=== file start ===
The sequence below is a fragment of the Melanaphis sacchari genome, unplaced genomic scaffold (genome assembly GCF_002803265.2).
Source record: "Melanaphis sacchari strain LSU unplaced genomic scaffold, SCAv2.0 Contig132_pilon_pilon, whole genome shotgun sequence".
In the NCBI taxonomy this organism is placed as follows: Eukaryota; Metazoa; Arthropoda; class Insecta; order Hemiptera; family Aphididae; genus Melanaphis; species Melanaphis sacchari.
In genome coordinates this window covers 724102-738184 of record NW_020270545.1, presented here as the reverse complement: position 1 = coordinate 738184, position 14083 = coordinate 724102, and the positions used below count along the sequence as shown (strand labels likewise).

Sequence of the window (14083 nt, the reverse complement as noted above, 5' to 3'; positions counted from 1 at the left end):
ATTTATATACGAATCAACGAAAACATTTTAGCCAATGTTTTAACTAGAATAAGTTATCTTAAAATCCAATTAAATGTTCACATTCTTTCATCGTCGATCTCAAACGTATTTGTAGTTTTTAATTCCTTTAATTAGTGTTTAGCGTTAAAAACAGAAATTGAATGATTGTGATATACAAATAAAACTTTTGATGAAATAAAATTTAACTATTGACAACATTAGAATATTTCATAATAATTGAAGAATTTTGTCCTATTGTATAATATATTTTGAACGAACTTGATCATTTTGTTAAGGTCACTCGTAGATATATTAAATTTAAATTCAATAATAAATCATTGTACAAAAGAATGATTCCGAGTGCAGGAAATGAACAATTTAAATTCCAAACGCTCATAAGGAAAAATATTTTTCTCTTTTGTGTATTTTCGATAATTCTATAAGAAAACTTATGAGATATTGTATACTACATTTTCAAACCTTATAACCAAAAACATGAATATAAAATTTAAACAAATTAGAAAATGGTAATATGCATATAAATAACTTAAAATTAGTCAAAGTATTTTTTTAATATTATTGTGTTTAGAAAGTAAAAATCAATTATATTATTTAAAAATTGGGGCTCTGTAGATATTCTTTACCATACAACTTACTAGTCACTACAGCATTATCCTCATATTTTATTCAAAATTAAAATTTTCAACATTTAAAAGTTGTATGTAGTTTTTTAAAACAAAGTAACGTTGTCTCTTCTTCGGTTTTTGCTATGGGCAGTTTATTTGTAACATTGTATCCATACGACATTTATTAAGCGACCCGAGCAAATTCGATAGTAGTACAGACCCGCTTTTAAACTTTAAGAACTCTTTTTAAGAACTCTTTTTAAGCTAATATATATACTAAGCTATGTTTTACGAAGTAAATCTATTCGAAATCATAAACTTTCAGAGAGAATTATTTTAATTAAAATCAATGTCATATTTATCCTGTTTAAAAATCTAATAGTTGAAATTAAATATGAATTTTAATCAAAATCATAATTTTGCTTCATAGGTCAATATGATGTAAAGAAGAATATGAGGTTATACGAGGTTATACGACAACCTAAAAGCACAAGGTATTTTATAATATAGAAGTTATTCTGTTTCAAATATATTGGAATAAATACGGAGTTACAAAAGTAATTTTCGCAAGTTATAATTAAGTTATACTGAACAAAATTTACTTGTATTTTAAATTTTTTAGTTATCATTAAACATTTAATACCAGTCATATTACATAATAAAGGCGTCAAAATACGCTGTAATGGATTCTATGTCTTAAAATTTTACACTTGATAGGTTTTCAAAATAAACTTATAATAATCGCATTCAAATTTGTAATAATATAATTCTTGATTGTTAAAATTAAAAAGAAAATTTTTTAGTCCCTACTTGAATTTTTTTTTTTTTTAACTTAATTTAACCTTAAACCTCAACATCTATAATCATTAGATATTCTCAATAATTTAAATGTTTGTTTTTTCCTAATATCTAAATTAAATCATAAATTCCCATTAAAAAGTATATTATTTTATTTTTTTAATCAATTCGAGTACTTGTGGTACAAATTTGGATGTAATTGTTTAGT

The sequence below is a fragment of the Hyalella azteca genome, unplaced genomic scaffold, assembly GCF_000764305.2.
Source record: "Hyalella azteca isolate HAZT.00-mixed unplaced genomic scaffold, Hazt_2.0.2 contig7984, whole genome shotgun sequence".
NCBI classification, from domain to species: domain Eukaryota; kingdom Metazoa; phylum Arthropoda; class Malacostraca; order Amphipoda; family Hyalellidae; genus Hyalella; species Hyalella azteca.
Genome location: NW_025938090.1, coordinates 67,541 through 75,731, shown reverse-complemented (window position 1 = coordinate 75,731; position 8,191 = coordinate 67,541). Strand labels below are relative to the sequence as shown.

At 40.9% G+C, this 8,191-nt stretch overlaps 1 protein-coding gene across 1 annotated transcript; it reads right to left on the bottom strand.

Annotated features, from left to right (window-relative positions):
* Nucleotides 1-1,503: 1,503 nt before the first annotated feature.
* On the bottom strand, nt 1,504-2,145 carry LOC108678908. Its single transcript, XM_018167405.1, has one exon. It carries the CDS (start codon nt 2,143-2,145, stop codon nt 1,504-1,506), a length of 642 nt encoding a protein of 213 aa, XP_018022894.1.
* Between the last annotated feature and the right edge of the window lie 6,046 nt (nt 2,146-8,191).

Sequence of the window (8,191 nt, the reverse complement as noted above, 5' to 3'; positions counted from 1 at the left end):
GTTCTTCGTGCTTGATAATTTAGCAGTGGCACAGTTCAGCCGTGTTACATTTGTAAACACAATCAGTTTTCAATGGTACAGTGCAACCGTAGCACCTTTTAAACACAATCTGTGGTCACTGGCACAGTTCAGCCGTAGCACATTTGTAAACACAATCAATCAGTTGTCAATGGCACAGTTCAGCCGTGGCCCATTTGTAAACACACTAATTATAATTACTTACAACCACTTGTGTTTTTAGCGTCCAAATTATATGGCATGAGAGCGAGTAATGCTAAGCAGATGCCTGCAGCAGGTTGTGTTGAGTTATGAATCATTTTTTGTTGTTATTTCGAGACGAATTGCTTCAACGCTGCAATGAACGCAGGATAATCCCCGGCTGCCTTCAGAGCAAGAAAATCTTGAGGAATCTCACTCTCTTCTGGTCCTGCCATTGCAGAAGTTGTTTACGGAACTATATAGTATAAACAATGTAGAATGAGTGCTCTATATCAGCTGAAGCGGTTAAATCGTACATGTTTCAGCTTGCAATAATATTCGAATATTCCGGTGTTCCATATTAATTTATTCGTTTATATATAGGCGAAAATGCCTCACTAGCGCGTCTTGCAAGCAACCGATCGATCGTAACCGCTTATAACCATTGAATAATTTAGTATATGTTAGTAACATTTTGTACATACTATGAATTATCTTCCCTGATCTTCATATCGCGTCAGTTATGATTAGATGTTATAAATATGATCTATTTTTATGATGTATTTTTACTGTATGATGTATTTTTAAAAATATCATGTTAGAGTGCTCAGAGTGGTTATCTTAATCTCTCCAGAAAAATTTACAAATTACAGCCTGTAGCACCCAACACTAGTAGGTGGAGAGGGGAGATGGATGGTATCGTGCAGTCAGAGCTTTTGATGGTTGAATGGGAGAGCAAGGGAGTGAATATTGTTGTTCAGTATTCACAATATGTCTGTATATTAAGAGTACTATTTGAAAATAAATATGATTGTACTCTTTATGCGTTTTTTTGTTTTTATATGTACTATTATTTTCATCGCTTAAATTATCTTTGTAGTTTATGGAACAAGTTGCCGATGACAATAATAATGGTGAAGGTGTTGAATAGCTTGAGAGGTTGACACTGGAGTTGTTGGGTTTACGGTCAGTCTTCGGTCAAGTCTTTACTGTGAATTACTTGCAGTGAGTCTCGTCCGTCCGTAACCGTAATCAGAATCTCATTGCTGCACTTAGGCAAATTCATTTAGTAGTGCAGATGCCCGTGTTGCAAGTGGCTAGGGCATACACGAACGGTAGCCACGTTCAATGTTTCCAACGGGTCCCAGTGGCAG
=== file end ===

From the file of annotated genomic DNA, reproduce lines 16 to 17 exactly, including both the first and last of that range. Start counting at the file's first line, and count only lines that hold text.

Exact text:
Sequence of the window (8,191 nt, the reverse complement as noted above, 5' to 3'; positions counted from 1 at the left end):
GTTCTTCGTGCTTGATAATTTAGCAGTGGCACAGTTCAGCCGTGTTACATTTGTAAACACAATCAGTTTTCAATGGTACAGTGCAACCGTAGCACCTTTTAAACACAATCTGTGGTCACTGGCACAGTTCAGCCGTAGCACATTTGTAAACACAATCAATCAGTTGTCAATGGCACAGTTCAGCCGTGGCCCATTTGTAAACACACTAATTATAATTACTTACAACCACTTGTGTTTTTAGCGTCCAAATTATATGGCATGAGAGCGAGTAATGCTAAGCAGATGCCTGCAGCAGGTTGTGTTGAGTTATGAATCATTTTTTGTTGTTATTTCGAGACGAATTGCTTCAACGCTGCAATGAACGCAGGATAATCCCCGGCTGCCTTCAGAGCAAGAAAATCTTGAGGAATCTCACTCTCTTCTGGTCCTGCCATTGCAGAAGTTGTTTACGGAACTATATAGTATAAACAATGTAGAATGAGTGCTCTATATCAGCTGAAGCGGTTAAATCGTACATGTTTCAGCTTGCAATAATATTCGAATATTCCGGTGTTCCATATTAATTTATTCGTTTATATATAGGCGAAAATGCCTCACTAGCGCGTCTTGCAAGCAACCGATCGATCGTAACCGCTTATAACCATTGAATAATTTAGTATATGTTAGTAACATTTTGTACATACTATGAATTATCTTCCCTGATCTTCATATCGCGTCAGTTATGATTAGATGTTATAAATATGATCTATTTTTATGATGTATTTTTACTGTATGATGTATTTTTAAAAATATCATGTTAGAGTGCTCAGAGTGGTTATCTTAATCTCTCCAGAAAAATTTACAAATTACAGCCTGTAGCACCCAACACTAGTAGGTGGAGAGGGGAGATGGATGGTATCGTGCAGTCAGAGCTTTTGATGGTTGAATGGGAGAGCAAGGGAGTGAATATTGTTGTTCAGTATTCACAATATGTCTGTATATTAAGAGTACTATTTGAAAATAAATATGATTGTACTCTTTATGCGTTTTTTTGTTTTTATATGTACTATTATTTTCATCGCTTAAATTATCTTTGTAGTTTATGGAACAAGTTGCCGATGACAATAATAATGGTGAAGGTGTTGAATAGCTTGAGAGGTTGACACTGGAGTTGTTGGGTTTACGGTCAGTCTTCGGTCAAGTCTTTACTGTGAATTACTTGCAGTGAGTCTCGTCCGTCCGTAACCGTAATCAGAATCTCATTGCTGCACTTAGGCAAATTCATTTAGTAGTGCAGATGCCCGTGTTGCAAGTGGCTAGGGCATACACGAACGGTAGCCACGTTCAATGTTTCCAACGGGTCCCAGTGGCAG